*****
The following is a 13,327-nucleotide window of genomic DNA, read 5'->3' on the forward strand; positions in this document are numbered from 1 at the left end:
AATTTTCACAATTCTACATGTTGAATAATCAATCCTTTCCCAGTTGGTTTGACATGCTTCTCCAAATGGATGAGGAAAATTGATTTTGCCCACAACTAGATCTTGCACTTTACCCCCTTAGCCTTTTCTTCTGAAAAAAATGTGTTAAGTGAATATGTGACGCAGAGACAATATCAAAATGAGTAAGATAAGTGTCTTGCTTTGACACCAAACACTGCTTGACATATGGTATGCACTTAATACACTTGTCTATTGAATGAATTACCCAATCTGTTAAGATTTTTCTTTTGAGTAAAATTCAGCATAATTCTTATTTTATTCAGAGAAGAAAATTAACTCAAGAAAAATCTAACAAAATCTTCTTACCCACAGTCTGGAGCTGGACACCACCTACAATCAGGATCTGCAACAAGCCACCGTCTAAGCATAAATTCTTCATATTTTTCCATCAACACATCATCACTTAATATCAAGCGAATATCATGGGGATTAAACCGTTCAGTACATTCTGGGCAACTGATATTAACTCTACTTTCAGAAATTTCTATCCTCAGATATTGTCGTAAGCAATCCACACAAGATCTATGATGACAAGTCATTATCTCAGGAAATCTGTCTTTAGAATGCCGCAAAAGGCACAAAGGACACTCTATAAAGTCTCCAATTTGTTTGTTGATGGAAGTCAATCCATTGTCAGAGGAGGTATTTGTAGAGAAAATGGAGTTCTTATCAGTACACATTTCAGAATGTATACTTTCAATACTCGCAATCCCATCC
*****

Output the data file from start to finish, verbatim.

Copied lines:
The following is a 13,327-nucleotide window of genomic DNA, read 5'->3' on the forward strand; positions in this document are numbered from 1 at the left end:
AATTTTCACAATTCTACATGTTGAATAATCAATCCTTTCCCAGTTGGTTTGACATGCTTCTCCAAATGGATGAGGAAAATTGATTTTGCCCACAACTAGATCTTGCACTTTACCCCCTTAGCCTTTTCTTCTGAAAAAAATGTGTTAAGTGAATATGTGACGCAGAGACAATATCAAAATGAGTAAGATAAGTGTCTTGCTTTGACACCAAACACTGCTTGACATATGGTATGCACTTAATACACTTGTCTATTGAATGAATTACCCAATCTGTTAAGATTTTTCTTTTGAGTAAAATTCAGCATAATTCTTATTTTATTCAGAGAAGAAAATTAACTCAAGAAAAATCTAACAAAATCTTCTTACCCACAGTCTGGAGCTGGACACCACCTACAATCAGGATCTGCAACAAGCCACCGTCTAAGCATAAATTCTTCATATTTTTCCATCAACACATCATCACTTAATATCAAGCGAATATCATGGGGATTAAACCGTTCAGTACATTCTGGGCAACTGATATTAACTCTACTTTCAGAAATTTCTATCCTCAGATATTGTCGTAAGCAATCCACACAAGATCTATGATGACAAGTCATTATCTCAGGAAATCTGTCTTTAGAATGCCGCAAAAGGCACAAAGGACACTCTATAAAGTCTCCAATTTGTTTGTTGATGGAAGTCAATCCATTGTCAGAGGAGGTATTTGTAGAGAAAATGGAGTTCTTATCAGTACACATTTCAGAATGTATACTTTCAATACTCGCAATCCCATCC